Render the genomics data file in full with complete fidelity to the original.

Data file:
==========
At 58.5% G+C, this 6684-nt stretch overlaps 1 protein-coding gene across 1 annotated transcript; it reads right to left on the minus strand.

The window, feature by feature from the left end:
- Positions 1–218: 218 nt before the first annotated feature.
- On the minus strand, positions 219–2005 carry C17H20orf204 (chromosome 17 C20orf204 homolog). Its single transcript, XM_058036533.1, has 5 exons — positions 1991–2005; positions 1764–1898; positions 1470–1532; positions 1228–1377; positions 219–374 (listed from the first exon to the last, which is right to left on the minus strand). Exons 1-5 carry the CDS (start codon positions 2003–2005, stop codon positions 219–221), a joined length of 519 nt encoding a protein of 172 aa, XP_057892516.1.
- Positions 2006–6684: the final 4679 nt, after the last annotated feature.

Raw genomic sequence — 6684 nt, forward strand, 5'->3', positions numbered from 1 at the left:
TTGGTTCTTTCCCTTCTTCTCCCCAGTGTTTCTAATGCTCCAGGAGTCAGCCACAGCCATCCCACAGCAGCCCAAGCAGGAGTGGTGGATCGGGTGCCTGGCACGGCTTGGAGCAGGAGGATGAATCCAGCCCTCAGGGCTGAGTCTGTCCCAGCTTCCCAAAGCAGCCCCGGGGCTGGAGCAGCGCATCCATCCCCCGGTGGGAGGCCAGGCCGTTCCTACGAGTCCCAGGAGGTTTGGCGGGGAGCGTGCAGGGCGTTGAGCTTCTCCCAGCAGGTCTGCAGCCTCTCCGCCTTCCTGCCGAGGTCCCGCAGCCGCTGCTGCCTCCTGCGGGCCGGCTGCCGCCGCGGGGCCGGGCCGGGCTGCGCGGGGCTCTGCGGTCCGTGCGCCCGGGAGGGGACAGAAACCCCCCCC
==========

At 58.5% G+C, this 6684-nt stretch overlaps 1 protein-coding gene across 1 annotated transcript; it reads right to left on the minus strand.

The window, feature by feature from the left end:
- Positions 1–218: 218 nt before the first annotated feature.
- On the minus strand, positions 219–2005 carry C17H20orf204 (chromosome 17 C20orf204 homolog). Its single transcript, XM_058036533.1, has 5 exons — positions 1991–2005; positions 1764–1898; positions 1470–1532; positions 1228–1377; positions 219–374 (listed from the first exon to the last, which is right to left on the minus strand). Exons 1-5 carry the CDS (start codon positions 2003–2005, stop codon positions 219–221), a joined length of 519 nt encoding a protein of 172 aa, XP_057892516.1.
- Positions 2006–6684: the final 4679 nt, after the last annotated feature.

Raw genomic sequence — 6684 nt, forward strand, 5'->3', positions numbered from 1 at the left:
TTGGTTCTTTCCCTTCTTCTCCCCAGTGTTTCTAATGCTCCAGGAGTCAGCCACAGCCATCCCACAGCAGCCCAAGCAGGAGTGGTGGATCGGGTGCCTGGCACGGCTTGGAGCAGGAGGATGAATCCAGCCCTCAGGGCTGAGTCTGTCCCAGCTTCCCAAAGCAGCCCCGGGGCTGGAGCAGCGCATCCATCCCCCGGTGGGAGGCCAGGCCGTTCCTACGAGTCCCAGGAGGTTTGGCGGGGAGCGTGCAGGGCGTTGAGCTTCTCCCAGCAGGTCTGCAGCCTCTCCGCCTTCCTGCCGAGGTCCCGCAGCCGCTGCTGCCTCCTGCGGGCCGGCTGCCGCCGCGGGGCCGGGCCGGGCTGCGCGGGGCTCTGCGGTCCGTGCGCCCGGGAGGGGACAGAAACCCCCCCC